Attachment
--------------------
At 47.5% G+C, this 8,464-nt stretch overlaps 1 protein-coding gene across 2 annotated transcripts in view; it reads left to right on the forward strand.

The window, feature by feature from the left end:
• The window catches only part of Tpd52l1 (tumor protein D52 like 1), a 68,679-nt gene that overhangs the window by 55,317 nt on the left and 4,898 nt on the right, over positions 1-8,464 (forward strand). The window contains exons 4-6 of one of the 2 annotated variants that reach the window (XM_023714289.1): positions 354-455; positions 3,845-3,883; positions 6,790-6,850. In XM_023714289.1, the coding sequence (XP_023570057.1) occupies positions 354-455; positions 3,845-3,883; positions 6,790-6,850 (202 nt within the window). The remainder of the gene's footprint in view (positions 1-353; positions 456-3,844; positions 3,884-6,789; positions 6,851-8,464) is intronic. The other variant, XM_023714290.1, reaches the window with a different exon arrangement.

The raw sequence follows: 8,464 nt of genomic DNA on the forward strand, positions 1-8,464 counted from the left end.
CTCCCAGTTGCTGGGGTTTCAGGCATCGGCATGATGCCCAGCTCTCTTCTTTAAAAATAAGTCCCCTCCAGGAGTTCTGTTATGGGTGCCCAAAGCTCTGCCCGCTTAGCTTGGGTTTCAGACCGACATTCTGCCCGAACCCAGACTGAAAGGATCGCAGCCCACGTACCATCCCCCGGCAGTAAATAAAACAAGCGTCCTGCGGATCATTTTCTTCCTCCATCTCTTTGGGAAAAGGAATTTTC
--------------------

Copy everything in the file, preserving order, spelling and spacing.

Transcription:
At 47.5% G+C, this 8,464-nt stretch overlaps 1 protein-coding gene across 2 annotated transcripts in view; it reads left to right on the forward strand.

The window, feature by feature from the left end:
• The window catches only part of Tpd52l1 (tumor protein D52 like 1), a 68,679-nt gene that overhangs the window by 55,317 nt on the left and 4,898 nt on the right, over positions 1-8,464 (forward strand). The window contains exons 4-6 of one of the 2 annotated variants that reach the window (XM_023714289.1): positions 354-455; positions 3,845-3,883; positions 6,790-6,850. In XM_023714289.1, the coding sequence (XP_023570057.1) occupies positions 354-455; positions 3,845-3,883; positions 6,790-6,850 (202 nt within the window). The remainder of the gene's footprint in view (positions 1-353; positions 456-3,844; positions 3,884-6,789; positions 6,851-8,464) is intronic. The other variant, XM_023714290.1, reaches the window with a different exon arrangement.

The raw sequence follows: 8,464 nt of genomic DNA on the forward strand, positions 1-8,464 counted from the left end.
CTCCCAGTTGCTGGGGTTTCAGGCATCGGCATGATGCCCAGCTCTCTTCTTTAAAAATAAGTCCCCTCCAGGAGTTCTGTTATGGGTGCCCAAAGCTCTGCCCGCTTAGCTTGGGTTTCAGACCGACATTCTGCCCGAACCCAGACTGAAAGGATCGCAGCCCACGTACCATCCCCCGGCAGTAAATAAAACAAGCGTCCTGCGGATCATTTTCTTCCTCCATCTCTTTGGGAAAAGGAATTTTC